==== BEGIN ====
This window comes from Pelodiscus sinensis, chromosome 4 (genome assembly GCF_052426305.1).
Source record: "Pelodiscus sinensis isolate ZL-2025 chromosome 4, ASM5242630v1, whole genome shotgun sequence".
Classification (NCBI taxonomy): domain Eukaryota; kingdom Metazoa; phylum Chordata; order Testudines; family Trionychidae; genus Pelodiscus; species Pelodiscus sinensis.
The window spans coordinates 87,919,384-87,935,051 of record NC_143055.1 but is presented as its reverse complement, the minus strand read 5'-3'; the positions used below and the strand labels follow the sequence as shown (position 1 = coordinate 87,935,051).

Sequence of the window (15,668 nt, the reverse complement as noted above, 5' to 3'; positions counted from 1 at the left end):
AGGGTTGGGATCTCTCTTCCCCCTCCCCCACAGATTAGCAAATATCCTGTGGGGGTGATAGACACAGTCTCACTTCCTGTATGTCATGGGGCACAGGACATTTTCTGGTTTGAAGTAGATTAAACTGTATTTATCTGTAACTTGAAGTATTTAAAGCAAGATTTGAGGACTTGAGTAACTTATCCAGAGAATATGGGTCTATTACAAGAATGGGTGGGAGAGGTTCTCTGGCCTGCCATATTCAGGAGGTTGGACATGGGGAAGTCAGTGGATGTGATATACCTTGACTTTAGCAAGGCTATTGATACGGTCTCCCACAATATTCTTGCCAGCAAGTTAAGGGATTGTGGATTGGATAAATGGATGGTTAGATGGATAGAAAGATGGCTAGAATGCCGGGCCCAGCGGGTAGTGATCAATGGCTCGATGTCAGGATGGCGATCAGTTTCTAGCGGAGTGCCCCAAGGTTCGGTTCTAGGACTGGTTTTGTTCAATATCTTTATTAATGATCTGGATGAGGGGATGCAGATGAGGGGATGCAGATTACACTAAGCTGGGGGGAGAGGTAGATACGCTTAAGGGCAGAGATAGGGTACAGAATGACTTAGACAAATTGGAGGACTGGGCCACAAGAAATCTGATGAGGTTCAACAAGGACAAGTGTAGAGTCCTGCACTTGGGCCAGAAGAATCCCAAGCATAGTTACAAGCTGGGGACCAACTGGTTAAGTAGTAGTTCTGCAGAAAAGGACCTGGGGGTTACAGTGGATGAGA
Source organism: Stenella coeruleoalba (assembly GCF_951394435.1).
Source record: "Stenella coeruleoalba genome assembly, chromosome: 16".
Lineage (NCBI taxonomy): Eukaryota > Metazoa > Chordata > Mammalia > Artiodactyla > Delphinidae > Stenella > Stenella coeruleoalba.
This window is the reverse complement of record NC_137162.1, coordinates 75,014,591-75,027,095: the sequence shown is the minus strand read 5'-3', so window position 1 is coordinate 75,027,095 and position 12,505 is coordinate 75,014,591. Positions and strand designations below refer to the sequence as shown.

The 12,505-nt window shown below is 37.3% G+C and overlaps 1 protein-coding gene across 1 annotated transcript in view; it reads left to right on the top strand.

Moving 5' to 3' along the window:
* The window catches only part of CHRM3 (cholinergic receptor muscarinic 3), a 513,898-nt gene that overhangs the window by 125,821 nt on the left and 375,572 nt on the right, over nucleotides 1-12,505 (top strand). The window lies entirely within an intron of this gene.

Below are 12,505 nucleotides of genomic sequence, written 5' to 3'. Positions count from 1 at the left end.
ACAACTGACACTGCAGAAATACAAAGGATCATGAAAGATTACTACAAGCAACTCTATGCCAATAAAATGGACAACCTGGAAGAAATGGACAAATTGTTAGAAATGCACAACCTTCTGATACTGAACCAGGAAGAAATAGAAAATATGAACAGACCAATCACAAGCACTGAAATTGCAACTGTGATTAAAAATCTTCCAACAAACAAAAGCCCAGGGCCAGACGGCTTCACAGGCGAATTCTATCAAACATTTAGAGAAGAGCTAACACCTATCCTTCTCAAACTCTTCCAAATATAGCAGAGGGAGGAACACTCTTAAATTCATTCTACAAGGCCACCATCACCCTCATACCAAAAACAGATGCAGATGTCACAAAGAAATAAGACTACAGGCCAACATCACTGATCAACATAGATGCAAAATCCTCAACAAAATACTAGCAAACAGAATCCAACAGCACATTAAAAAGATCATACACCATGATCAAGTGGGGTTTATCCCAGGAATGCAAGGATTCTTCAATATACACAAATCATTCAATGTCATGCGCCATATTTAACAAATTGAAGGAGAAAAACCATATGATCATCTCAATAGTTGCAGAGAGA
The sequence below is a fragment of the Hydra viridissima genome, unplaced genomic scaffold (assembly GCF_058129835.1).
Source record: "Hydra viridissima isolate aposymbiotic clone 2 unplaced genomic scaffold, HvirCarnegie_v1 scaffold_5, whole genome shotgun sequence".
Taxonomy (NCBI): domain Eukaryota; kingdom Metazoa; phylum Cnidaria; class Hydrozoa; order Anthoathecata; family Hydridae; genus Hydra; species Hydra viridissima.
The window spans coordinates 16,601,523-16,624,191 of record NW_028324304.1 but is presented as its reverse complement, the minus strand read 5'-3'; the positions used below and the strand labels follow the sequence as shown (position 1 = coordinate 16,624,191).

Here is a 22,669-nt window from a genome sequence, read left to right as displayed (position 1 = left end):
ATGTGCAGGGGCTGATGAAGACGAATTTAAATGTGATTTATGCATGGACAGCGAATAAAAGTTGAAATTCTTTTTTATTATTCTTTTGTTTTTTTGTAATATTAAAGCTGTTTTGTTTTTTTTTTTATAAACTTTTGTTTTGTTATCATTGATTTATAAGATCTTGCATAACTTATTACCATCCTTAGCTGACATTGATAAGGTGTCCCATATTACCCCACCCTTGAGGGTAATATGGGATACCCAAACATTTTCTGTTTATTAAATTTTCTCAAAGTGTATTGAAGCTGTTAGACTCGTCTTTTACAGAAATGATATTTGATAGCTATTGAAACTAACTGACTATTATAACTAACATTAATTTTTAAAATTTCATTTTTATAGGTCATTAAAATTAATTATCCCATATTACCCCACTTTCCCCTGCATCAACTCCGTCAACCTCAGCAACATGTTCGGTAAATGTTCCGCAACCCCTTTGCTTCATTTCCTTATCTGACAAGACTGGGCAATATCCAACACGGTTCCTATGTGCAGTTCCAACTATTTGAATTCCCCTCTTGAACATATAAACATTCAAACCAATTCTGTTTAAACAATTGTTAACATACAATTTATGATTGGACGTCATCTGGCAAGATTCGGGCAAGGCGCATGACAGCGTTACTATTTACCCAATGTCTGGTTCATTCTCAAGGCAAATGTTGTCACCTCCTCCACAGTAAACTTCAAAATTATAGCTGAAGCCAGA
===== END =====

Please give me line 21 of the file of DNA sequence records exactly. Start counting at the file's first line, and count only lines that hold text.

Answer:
ATGTGCAGGGGCTGATGAAGACGAATTTAAATGTGATTTATGCATGGACAGCGAATAAAAGTTGAAATTCTTTTTTATTATTCTTTTGTTTTTTTGTAATATTAAAGCTGTTTTGTTTTTTTTTTTATAAACTTTTGTTTTGTTATCATTGATTTATAAGATCTTGCATAACTTATTACCATCCTTAGCTGACATTGATAAGGTGTCCCATATTACCCCACCCTTGAGGGTAATATGGGATACCCAAACATTTTCTGTTTATTAAATTTTCTCAAAGTGTATTGAAGCTGTTAGACTCGTCTTTTACAGAAATGATATTTGATAGCTATTGAAACTAACTGACTATTATAACTAACATTAATTTTTAAAATTTCATTTTTATAGGTCATTAAAATTAATTATCCCATATTACCCCACTTTCCCCTGCATCAACTCCGTCAACCTCAGCAACATGTTCGGTAAATGTTCCGCAACCCCTTTGCTTCATTTCCTTATCTGACAAGACTGGGCAATATCCAACACGGTTCCTATGTGCAGTTCCAACTATTTGAATTCCCCTCTTGAACATATAAACATTCAAACCAATTCTGTTTAAACAATTGTTAACATACAATTTATGATTGGACGTCATCTGGCAAGATTCGGGCAAGGCGCATGACAGCGTTACTATTTACCCAATGTCTGGTTCATTCTCAAGGCAAATGTTGTCACCTCCTCCACAGTAAACTTCAAAATTATAGCTGAAGCCAGA